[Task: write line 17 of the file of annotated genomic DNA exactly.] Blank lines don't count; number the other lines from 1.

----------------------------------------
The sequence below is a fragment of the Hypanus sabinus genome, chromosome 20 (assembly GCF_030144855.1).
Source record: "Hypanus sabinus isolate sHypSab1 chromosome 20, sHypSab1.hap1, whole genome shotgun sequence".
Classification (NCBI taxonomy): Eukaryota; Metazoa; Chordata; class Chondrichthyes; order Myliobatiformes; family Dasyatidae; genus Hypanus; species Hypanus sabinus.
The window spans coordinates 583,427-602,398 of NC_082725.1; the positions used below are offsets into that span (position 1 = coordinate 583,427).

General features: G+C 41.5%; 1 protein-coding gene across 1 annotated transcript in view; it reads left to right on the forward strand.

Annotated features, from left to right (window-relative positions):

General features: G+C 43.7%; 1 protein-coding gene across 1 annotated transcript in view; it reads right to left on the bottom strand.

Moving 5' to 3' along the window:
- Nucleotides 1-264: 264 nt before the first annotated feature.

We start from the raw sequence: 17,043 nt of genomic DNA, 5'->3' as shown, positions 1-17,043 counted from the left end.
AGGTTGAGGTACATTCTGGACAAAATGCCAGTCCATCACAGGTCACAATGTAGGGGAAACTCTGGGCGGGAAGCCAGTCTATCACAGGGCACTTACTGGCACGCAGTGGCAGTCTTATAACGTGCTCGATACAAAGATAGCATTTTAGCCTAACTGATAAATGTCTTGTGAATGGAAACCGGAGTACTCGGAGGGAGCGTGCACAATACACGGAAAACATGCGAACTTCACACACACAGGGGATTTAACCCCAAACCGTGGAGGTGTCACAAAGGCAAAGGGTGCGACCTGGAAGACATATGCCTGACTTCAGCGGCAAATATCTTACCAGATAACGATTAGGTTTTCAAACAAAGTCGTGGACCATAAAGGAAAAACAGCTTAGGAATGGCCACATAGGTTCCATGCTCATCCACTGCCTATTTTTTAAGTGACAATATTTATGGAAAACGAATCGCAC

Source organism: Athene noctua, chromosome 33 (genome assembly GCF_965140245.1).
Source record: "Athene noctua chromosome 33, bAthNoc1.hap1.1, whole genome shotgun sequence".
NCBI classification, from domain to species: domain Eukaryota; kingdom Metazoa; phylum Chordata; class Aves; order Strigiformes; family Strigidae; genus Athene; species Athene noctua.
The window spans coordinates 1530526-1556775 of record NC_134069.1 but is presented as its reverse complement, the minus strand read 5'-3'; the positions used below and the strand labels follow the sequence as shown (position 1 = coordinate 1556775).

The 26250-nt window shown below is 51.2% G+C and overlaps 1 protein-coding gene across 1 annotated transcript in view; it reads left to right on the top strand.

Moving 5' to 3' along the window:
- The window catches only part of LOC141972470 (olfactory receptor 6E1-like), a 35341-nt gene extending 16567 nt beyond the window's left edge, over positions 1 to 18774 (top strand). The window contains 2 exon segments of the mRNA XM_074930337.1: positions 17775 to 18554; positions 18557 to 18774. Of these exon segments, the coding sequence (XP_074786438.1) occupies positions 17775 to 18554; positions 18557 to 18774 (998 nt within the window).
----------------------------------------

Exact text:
Moving 5' to 3' along the window: